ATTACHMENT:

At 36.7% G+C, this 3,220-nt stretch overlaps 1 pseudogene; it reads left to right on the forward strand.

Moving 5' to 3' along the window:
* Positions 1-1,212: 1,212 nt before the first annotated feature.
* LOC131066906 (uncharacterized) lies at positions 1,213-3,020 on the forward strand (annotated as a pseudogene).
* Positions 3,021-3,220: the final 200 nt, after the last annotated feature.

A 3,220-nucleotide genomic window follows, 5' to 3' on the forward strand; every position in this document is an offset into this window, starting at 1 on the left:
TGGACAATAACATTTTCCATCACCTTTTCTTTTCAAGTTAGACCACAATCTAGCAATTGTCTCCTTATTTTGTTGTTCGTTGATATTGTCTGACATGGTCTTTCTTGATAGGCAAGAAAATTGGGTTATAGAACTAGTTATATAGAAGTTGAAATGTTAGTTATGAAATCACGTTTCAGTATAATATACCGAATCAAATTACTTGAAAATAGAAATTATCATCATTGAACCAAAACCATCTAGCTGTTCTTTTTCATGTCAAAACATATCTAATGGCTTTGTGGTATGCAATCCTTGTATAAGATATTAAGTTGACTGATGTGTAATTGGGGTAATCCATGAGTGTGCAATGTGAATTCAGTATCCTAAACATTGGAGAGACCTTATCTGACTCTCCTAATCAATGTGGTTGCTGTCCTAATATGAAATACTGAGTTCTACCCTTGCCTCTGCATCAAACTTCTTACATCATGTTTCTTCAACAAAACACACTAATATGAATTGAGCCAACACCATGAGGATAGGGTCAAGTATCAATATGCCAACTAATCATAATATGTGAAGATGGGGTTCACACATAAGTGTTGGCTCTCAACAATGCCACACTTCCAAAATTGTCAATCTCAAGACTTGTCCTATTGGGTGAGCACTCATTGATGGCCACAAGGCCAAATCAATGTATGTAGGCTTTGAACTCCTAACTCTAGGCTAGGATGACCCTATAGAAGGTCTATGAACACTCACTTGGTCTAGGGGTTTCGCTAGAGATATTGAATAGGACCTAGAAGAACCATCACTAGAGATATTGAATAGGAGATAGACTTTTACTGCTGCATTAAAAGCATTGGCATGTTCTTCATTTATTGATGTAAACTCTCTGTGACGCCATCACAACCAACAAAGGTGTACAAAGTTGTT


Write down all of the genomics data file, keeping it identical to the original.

At 36.7% G+C, this 3,220-nt stretch overlaps 1 pseudogene; it reads left to right on the forward strand.

Moving 5' to 3' along the window:
* Positions 1-1,212: 1,212 nt before the first annotated feature.
* LOC131066906 (uncharacterized) lies at positions 1,213-3,020 on the forward strand (annotated as a pseudogene).
* Positions 3,021-3,220: the final 200 nt, after the last annotated feature.

A 3,220-nucleotide genomic window follows, 5' to 3' on the forward strand; every position in this document is an offset into this window, starting at 1 on the left:
TGGACAATAACATTTTCCATCACCTTTTCTTTTCAAGTTAGACCACAATCTAGCAATTGTCTCCTTATTTTGTTGTTCGTTGATATTGTCTGACATGGTCTTTCTTGATAGGCAAGAAAATTGGGTTATAGAACTAGTTATATAGAAGTTGAAATGTTAGTTATGAAATCACGTTTCAGTATAATATACCGAATCAAATTACTTGAAAATAGAAATTATCATCATTGAACCAAAACCATCTAGCTGTTCTTTTTCATGTCAAAACATATCTAATGGCTTTGTGGTATGCAATCCTTGTATAAGATATTAAGTTGACTGATGTGTAATTGGGGTAATCCATGAGTGTGCAATGTGAATTCAGTATCCTAAACATTGGAGAGACCTTATCTGACTCTCCTAATCAATGTGGTTGCTGTCCTAATATGAAATACTGAGTTCTACCCTTGCCTCTGCATCAAACTTCTTACATCATGTTTCTTCAACAAAACACACTAATATGAATTGAGCCAACACCATGAGGATAGGGTCAAGTATCAATATGCCAACTAATCATAATATGTGAAGATGGGGTTCACACATAAGTGTTGGCTCTCAACAATGCCACACTTCCAAAATTGTCAATCTCAAGACTTGTCCTATTGGGTGAGCACTCATTGATGGCCACAAGGCCAAATCAATGTATGTAGGCTTTGAACTCCTAACTCTAGGCTAGGATGACCCTATAGAAGGTCTATGAACACTCACTTGGTCTAGGGGTTTCGCTAGAGATATTGAATAGGACCTAGAAGAACCATCACTAGAGATATTGAATAGGAGATAGACTTTTACTGCTGCATTAAAAGCATTGGCATGTTCTTCATTTATTGATGTAAACTCTCTGTGACGCCATCACAACCAACAAAGGTGTACAAAGTTGTT